The 3-2 loss against The Netherlands at that World Cup, after the Dutch had destroyed Spain in the previous game, was a watershed. This was how an Ange-coached national team was going to approach the task of matching it with the so-called superpowers of world football. Even Craig Foster loved it.

    It was the ultimate dichotomy that the Socceroos had come out of the 2014 World Cup with the worst record of any Australian side to have made it to the finals, yet with a sense of optimism and respect that the future beckoned more brightly than had been anticipated. It was clear that Ange thought long-term; he had started blooding young inexperienced players, using the cauldron of the World Cup to expose them to the pressures of international football as a certain Asian Cup loomed in early 2015.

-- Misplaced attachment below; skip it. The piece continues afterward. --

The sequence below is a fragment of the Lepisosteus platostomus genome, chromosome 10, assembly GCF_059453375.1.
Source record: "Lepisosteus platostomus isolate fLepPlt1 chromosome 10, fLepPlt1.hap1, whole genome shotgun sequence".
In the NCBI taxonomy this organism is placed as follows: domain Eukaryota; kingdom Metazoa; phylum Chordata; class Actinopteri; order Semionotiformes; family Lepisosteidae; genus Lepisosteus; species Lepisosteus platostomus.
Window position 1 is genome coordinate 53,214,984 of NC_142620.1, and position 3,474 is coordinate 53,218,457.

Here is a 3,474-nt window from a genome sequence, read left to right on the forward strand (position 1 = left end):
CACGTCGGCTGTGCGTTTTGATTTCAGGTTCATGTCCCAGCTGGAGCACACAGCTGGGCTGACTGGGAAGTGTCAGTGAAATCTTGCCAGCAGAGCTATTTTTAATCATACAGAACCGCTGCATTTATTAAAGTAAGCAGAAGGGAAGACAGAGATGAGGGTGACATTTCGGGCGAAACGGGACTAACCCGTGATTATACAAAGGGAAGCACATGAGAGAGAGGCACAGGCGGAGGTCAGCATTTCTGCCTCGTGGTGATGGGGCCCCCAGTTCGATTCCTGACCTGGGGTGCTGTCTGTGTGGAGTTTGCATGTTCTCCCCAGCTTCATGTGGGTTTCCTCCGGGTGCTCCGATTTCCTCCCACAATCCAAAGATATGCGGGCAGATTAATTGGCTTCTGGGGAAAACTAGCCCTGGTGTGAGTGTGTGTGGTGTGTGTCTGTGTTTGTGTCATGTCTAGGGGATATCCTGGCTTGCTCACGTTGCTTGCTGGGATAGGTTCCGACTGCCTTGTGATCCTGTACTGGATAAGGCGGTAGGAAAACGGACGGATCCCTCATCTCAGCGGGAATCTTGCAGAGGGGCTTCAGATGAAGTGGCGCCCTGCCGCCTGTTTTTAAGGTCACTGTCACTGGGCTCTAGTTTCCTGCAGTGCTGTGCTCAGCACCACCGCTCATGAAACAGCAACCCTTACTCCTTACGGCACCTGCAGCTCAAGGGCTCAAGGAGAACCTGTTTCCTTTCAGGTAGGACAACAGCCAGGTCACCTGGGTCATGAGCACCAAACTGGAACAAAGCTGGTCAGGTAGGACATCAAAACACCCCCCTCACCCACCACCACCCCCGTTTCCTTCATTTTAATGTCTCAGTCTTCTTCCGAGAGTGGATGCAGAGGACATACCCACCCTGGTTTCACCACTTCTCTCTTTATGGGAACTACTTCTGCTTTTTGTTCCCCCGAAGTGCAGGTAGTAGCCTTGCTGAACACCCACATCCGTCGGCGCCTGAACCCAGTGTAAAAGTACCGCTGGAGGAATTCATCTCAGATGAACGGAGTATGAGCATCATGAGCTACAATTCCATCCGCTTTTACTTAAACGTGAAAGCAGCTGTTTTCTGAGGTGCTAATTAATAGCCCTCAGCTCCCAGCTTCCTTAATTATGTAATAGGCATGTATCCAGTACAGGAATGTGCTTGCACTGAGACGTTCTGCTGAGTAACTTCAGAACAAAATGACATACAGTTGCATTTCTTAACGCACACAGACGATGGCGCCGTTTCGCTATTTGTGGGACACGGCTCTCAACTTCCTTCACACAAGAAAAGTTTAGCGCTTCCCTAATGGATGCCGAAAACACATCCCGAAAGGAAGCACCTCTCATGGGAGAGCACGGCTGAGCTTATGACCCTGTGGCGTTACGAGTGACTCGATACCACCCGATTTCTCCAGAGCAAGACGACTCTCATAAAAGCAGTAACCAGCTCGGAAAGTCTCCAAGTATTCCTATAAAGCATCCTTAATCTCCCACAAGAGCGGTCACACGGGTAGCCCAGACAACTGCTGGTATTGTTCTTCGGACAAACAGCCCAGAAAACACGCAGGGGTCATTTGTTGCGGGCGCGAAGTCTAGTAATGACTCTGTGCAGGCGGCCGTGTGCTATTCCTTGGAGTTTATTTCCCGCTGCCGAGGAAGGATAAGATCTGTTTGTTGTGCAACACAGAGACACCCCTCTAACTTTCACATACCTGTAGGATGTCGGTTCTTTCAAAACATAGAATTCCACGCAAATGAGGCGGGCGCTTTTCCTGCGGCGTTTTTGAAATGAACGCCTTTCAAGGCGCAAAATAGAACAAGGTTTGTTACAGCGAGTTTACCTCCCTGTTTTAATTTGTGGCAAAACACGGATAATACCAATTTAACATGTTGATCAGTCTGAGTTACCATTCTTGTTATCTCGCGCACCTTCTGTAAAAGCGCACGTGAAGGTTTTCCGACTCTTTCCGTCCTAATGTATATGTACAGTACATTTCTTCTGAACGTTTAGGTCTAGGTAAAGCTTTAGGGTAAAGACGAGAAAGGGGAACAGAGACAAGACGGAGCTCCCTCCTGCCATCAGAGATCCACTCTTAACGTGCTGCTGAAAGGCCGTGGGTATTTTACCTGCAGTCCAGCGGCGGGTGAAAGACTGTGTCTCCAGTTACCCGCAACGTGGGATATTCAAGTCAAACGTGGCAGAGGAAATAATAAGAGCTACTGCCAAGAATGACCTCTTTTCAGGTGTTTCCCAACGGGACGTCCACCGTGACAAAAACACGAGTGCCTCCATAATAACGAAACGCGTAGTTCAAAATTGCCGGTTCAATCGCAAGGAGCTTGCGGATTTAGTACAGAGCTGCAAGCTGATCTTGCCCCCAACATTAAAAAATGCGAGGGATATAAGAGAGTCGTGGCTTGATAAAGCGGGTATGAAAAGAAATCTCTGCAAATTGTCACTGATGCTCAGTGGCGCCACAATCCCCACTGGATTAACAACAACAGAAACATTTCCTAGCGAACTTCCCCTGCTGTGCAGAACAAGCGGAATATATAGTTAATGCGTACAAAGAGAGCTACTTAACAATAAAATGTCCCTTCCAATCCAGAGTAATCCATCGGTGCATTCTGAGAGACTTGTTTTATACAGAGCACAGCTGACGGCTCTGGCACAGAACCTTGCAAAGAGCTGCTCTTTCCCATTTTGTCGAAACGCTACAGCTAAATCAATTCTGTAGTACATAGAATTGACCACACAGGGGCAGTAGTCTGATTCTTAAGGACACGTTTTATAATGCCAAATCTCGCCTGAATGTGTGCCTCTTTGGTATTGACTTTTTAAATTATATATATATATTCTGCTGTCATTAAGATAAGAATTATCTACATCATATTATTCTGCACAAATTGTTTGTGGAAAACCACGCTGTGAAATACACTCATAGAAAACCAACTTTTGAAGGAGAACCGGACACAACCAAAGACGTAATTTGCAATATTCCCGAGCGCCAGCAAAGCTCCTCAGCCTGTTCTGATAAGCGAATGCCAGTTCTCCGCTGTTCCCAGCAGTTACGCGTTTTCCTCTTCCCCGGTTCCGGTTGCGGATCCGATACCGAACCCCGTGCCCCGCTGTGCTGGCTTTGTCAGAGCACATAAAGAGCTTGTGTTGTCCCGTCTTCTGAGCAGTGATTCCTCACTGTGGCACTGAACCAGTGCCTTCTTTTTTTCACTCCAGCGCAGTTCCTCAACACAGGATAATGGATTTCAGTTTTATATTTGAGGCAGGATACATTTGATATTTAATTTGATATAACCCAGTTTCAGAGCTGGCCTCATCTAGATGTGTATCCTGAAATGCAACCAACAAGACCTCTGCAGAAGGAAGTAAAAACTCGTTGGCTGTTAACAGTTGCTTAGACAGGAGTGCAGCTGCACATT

Ange Postecoglou Football Australia Socceroos 2017

    (AAP Image/Matt Roberts)

    For modern football fans, the date November 16th, 2005 represents the most electrifying moment in our recent history. On January 31st, 2015, that night was matched when Australia won the Asian Cup by beating South Korea 2-1 in extra time of a thrill ride of a final, at the same venue as the Uruguay game of 2005, the Olympic Stadium, in front of a jam-packed crowd.

    Ange had ridden the critics who had questioned the number of players he had trialled in the ensuing period, the selection of relatively untested young talent who ended up playing a huge part in the first ever international trophy for our men’s team.